Sunset, developed by Tale of Tales, is a political drama based back in the 1970s in a fictional place called Anchuria. It is available for Windows, Mac and Linux via Steam and promises a unique experience.
Take control of our interesting protagonist, Miss Angela Burns, and start off doing rather mundane chores. The game is deceptively simple, all you do is wander around your employers penthouse and do his chores. You can choose how to do the chores or not to do them at all and it won't matter. You can't lose.
What really makes this game enjoyable is it's plot. The story is very intense with some very controversial themes. The fictional city of Anchuria is clearly under Martial Law and things that don't benefit the government, are promptly extinguished. This includes art, which is something that plays a huge role in the game.
The man you work for is called Gabriel Ortega and you don't actually meet him. Despite this, you can swing it to be a romance through your actions around his home. Ortega is clearly not a people person, he seems very much to prefer the company of books over people and is a little bit like the protagonist of The Great Gatsby. Ortega lives in an entirely different world to Angela. To Angela, he often seems naive, especially when referencing the war.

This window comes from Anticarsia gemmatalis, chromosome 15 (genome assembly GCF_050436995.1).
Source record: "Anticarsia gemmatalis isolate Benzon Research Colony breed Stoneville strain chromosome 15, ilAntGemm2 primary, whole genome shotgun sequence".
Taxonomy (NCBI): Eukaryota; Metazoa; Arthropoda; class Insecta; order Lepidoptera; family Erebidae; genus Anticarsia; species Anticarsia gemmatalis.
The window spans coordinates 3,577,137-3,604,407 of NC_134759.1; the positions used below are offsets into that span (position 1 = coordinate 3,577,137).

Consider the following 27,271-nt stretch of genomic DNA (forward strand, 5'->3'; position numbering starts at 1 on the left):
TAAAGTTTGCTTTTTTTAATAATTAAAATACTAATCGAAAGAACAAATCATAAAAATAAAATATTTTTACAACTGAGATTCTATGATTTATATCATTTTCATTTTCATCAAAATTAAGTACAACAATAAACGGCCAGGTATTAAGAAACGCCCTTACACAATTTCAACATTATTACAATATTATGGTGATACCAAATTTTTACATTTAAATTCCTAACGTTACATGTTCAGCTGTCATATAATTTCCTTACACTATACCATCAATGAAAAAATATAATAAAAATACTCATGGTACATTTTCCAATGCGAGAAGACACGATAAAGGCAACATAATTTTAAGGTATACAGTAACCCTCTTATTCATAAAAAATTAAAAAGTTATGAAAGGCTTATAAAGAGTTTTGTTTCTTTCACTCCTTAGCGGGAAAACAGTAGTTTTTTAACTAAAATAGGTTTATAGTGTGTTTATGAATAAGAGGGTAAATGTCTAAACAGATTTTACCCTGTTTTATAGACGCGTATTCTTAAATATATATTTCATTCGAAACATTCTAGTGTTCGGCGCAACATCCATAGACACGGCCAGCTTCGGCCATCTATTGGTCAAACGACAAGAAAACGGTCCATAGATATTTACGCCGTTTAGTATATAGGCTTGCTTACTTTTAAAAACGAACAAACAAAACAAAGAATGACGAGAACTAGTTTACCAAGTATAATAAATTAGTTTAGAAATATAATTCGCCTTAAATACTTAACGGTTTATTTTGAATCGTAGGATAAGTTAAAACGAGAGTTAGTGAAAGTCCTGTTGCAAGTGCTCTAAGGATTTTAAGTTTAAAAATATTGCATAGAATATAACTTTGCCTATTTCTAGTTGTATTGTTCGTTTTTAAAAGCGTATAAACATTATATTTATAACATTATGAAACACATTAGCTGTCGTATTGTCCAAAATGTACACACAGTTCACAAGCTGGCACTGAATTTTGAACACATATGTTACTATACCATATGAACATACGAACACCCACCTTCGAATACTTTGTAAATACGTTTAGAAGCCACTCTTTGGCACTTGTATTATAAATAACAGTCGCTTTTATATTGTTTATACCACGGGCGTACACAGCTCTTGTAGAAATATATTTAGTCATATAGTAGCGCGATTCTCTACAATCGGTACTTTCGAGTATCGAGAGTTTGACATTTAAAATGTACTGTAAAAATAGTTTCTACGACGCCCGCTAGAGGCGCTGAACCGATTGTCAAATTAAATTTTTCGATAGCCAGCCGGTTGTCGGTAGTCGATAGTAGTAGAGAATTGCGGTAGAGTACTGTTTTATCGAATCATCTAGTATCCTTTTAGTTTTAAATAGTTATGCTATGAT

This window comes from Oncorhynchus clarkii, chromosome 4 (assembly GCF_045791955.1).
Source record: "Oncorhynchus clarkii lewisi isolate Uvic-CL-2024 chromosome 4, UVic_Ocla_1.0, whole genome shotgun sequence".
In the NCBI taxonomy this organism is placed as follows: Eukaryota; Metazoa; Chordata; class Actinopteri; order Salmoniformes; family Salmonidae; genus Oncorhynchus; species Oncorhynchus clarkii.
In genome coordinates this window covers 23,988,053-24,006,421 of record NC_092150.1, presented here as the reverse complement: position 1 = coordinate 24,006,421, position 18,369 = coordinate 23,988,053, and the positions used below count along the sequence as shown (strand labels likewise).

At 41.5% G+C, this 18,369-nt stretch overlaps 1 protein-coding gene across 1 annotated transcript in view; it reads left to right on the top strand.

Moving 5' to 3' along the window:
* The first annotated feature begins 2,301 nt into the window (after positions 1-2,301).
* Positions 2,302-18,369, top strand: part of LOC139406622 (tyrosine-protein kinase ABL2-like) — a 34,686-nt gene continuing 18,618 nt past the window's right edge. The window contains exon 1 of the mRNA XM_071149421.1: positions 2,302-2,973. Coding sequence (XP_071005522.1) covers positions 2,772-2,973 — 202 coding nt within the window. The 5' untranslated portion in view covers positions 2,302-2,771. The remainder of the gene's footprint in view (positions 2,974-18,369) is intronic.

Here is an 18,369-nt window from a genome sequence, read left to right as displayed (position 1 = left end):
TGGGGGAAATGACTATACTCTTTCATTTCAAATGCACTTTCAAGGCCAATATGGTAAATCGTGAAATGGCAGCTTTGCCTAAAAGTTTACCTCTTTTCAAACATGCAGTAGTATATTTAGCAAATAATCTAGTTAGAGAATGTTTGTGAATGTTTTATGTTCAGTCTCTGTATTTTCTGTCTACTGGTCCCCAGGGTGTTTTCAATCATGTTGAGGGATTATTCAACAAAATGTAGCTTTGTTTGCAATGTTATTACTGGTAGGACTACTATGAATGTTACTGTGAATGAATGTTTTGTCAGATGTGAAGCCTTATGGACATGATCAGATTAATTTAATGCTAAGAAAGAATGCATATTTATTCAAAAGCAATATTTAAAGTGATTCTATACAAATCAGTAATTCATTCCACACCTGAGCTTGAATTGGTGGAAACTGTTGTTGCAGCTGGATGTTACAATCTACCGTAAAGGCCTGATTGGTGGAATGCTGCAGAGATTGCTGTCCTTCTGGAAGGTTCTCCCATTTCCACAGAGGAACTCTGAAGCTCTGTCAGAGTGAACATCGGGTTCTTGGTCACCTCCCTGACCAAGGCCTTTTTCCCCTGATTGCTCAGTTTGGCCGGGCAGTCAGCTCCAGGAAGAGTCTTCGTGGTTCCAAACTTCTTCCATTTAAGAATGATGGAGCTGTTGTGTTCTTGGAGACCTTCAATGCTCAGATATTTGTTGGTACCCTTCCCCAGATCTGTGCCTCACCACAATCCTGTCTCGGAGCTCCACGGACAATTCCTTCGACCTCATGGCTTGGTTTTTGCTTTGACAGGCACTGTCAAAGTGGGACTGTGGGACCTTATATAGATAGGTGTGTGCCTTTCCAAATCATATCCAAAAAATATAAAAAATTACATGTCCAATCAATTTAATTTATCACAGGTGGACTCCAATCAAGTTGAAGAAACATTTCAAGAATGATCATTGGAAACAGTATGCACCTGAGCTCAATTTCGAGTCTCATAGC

The game is very graphically advanced, everything is very detailed. You'll come to appreciate this more and more as Ortega's apartment starts to fill up with all the art that can no longer be kept at museums. The art in his house tends to reflect the theme of the game nicely. Through the diary entries that Angela writes, we get her slant on the artwork and what's possibly been spent on it.
All in all, it is a very tense game that is entirely plot driven. It's interesting, but not very 'exciting' in the usual way a game would be. It is worth playing, but it will be a somber experience. When asked Tale of Tales said:
"It was important for us to make a videogame that somehow deals with the actual life of people on this planet. We see Sunset as a sort of anti-hero, anti-winner statement, a tribute to the complicated, unclear and confused nature of the lives that most of us lead."
I couldn't put it better myself. This game shows us the tiny things we do, like mopping a floor, can actually influence big changes.